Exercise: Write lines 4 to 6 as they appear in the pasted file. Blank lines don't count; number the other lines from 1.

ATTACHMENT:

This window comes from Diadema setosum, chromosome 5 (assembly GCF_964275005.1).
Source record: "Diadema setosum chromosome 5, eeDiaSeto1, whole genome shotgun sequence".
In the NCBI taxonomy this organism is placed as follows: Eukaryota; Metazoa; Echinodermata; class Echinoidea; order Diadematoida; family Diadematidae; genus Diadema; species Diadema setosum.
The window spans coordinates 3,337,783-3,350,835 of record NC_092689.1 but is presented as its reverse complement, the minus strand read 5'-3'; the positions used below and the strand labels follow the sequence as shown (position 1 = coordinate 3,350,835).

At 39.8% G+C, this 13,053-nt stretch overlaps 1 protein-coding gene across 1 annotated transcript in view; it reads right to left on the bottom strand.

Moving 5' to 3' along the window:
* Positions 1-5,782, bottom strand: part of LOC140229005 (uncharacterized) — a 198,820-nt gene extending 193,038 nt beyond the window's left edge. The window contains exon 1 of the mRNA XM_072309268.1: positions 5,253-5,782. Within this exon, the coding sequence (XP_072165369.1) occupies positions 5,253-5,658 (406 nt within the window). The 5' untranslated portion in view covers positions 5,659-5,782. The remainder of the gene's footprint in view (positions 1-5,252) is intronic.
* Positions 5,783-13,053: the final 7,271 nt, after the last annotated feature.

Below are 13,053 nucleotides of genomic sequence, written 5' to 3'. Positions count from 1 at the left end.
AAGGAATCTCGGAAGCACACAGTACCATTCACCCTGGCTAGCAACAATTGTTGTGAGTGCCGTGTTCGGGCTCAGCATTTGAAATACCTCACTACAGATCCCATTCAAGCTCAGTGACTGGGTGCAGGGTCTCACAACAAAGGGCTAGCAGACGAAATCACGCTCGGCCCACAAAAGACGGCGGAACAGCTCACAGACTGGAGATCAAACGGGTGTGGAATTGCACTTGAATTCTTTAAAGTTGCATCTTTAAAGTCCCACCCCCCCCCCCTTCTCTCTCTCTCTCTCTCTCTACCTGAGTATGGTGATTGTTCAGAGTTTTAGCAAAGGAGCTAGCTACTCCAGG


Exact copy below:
The window spans coordinates 3,337,783-3,350,835 of record NC_092689.1 but is presented as its reverse complement, the minus strand read 5'-3'; the positions used below and the strand labels follow the sequence as shown (position 1 = coordinate 3,350,835).

At 39.8% G+C, this 13,053-nt stretch overlaps 1 protein-coding gene across 1 annotated transcript in view; it reads right to left on the bottom strand.

Moving 5' to 3' along the window: